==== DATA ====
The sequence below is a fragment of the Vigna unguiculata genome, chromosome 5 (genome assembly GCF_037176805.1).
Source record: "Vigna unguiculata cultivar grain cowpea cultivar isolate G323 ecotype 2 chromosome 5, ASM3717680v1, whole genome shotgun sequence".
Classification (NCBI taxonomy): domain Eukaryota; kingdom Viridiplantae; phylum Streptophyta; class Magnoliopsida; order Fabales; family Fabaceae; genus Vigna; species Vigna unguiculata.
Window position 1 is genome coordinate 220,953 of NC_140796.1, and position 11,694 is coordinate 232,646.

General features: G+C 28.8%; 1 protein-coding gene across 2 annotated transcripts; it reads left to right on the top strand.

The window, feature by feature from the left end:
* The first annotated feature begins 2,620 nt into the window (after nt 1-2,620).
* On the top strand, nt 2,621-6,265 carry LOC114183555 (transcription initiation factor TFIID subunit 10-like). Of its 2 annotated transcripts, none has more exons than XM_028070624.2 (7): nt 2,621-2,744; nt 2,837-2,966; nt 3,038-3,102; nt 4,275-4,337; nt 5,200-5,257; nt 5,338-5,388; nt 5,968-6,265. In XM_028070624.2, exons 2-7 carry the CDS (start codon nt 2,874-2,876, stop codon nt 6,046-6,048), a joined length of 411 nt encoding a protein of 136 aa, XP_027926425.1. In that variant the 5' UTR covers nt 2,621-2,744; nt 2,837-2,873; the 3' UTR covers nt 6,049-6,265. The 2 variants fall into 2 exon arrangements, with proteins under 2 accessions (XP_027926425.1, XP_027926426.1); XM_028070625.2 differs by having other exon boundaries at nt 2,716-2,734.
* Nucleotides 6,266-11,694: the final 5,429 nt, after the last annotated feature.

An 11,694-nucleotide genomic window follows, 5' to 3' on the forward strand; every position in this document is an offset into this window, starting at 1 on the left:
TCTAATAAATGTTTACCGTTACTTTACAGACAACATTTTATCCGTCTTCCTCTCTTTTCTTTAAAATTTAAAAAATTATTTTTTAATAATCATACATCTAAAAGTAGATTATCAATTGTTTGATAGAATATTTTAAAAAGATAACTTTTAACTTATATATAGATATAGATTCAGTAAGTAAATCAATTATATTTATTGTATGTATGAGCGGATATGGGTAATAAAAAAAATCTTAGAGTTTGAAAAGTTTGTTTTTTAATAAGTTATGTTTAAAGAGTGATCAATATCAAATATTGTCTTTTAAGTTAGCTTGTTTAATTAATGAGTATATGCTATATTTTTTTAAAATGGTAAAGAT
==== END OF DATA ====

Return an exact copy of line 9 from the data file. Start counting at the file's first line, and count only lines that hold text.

* Nucleotides 6,266-11,694: the final 5,429 nt, after the last annotated feature.